I work my balls off. lol. I do blog tour stops, interviews like this one, all my social media work, as well as traveling and guesting at conventions like the upcoming Con Carolinas and later this year, Dragon Con. It’s a lot of work. You really have to put yourself out there. I also network with other authors and we support each other.
Q: What other genres besides urban fantasy and crime do you like?
I’ll read almost anything if it is well written. But most of what I read is urban fantasy or crime fiction and comic books. I LOVE comic books and have since I was a wee child. Give me superheroes and I am happy.
Q: What’s your idea about the psychotic sidekick in PI novels like Hawk and Joe Pike?
They give the author a chance to have a really decent main character, a genuine good guy like Spenser, but also someone who lets them explore doing the things that need to be done, the things that really mean getting your hands dirty. I love the Spenser/Hawk combo. Plus, borderline psychopaths are a lot of fun to read about.
Q: In the last century we’ve seen new waves of PI writers, first influenced by Hammett, then Chandler, Macdonald, Parker, later Lehane. Who do you think will influence the coming generation?
In crime fiction I think you are seeing a darker turn. Crime is pretty ugly and now writers can really explore that. I hope the influence will be folks like Tom Piccirilli who is one of my favorites. Man, he can go dark with the best of them, pushing deep into the heart of how jacked up things can get in the crime scene.
I also think you will see more and more crime writers who take their inspiration from movies and television instead of reading. This can be good in the hands of talented writers, there is a lot to be said for a good crime movie or show (like Justified. That is an excellent, highly recommended show). It gives you a visceral, visual way of seeing storytelling. However in the hands of the untalented it could lead to some truly horrible, boring storytelling.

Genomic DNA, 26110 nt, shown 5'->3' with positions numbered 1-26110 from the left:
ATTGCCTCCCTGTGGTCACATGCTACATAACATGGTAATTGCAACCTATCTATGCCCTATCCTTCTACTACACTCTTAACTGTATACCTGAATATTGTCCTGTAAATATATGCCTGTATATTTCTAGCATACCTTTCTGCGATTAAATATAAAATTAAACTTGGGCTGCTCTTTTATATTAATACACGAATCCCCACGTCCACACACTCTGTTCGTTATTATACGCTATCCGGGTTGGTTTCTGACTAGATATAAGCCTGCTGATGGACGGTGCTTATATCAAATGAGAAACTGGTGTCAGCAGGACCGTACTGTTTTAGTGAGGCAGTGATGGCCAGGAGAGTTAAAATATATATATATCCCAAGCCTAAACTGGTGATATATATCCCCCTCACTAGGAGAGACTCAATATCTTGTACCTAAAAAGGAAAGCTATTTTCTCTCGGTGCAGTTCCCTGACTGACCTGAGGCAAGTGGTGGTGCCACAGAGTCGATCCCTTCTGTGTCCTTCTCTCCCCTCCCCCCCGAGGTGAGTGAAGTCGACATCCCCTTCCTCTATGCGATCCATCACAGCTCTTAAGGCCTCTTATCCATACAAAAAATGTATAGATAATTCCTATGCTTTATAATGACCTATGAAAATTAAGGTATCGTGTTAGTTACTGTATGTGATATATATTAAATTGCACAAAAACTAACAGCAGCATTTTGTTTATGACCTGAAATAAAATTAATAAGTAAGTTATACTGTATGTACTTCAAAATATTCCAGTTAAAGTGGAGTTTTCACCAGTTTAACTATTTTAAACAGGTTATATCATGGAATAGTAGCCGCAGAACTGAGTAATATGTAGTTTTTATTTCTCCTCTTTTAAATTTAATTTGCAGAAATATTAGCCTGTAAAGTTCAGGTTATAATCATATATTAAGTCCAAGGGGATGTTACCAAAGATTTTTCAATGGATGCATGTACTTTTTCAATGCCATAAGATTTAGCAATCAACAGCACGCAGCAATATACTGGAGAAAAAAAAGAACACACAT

Q: Mike Dennis came up with the following question: What criteria did you use to choose the setting for your PI?
I went with write what you know. Now I don’t live in the Deaconverse where monsters fill the night, but I do live in the South. The South is the southeastern part of America, not including Florida. It is a weird mix of metropolitan and rural full of guns, rednecks, country music, hotrods, superstition, religion, survialists, urban culture and racial predjudice. The South is something that makes for unique stories. I grew up here. I love it here. This is the place you can find Shotguns and Jesus in the same home and it makes no one blink.